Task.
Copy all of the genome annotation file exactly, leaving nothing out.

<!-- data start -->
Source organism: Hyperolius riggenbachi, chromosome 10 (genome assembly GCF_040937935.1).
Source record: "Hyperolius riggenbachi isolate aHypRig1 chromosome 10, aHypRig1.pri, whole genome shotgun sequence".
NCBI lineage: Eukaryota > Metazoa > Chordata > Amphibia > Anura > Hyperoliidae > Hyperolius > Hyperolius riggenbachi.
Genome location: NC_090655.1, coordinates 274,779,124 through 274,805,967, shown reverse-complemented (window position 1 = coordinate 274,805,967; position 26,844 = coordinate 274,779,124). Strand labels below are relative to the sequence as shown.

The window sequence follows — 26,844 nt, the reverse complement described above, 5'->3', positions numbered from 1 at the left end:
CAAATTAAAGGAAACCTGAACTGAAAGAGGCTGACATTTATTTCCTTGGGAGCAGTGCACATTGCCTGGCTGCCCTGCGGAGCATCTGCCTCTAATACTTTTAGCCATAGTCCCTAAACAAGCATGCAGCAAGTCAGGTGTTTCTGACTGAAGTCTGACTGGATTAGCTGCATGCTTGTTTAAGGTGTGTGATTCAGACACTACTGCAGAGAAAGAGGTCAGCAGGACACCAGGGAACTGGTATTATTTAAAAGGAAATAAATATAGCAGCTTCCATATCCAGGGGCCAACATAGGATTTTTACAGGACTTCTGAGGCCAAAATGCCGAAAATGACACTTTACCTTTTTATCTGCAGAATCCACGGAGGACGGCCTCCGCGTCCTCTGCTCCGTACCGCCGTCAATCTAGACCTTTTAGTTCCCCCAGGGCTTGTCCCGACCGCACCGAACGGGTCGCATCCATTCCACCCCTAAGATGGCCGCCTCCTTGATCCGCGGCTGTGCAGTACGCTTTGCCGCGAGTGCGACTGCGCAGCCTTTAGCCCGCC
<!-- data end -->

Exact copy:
Source organism: Hyperolius riggenbachi, chromosome 10 (genome assembly GCF_040937935.1).
Source record: "Hyperolius riggenbachi isolate aHypRig1 chromosome 10, aHypRig1.pri, whole genome shotgun sequence".
NCBI lineage: Eukaryota > Metazoa > Chordata > Amphibia > Anura > Hyperoliidae > Hyperolius > Hyperolius riggenbachi.
Genome location: NC_090655.1, coordinates 274,779,124 through 274,805,967, shown reverse-complemented (window position 1 = coordinate 274,805,967; position 26,844 = coordinate 274,779,124). Strand labels below are relative to the sequence as shown.

The window sequence follows — 26,844 nt, the reverse complement described above, 5'->3', positions numbered from 1 at the left end:
CAAATTAAAGGAAACCTGAACTGAAAGAGGCTGACATTTATTTCCTTGGGAGCAGTGCACATTGCCTGGCTGCCCTGCGGAGCATCTGCCTCTAATACTTTTAGCCATAGTCCCTAAACAAGCATGCAGCAAGTCAGGTGTTTCTGACTGAAGTCTGACTGGATTAGCTGCATGCTTGTTTAAGGTGTGTGATTCAGACACTACTGCAGAGAAAGAGGTCAGCAGGACACCAGGGAACTGGTATTATTTAAAAGGAAATAAATATAGCAGCTTCCATATCCAGGGGCCAACATAGGATTTTTACAGGACTTCTGAGGCCAAAATGCCGAAAATGACACTTTACCTTTTTATCTGCAGAATCCACGGAGGACGGCCTCCGCGTCCTCTGCTCCGTACCGCCGTCAATCTAGACCTTTTAGTTCCCCCAGGGCTTGTCCCGACCGCACCGAACGGGTCGCATCCATTCCACCCCTAAGATGGCCGCCTCCTTGATCCGCGGCTGTGCAGTACGCTTTGCCGCGAGTGCGACTGCGCAGCCTTTAGCCCGCC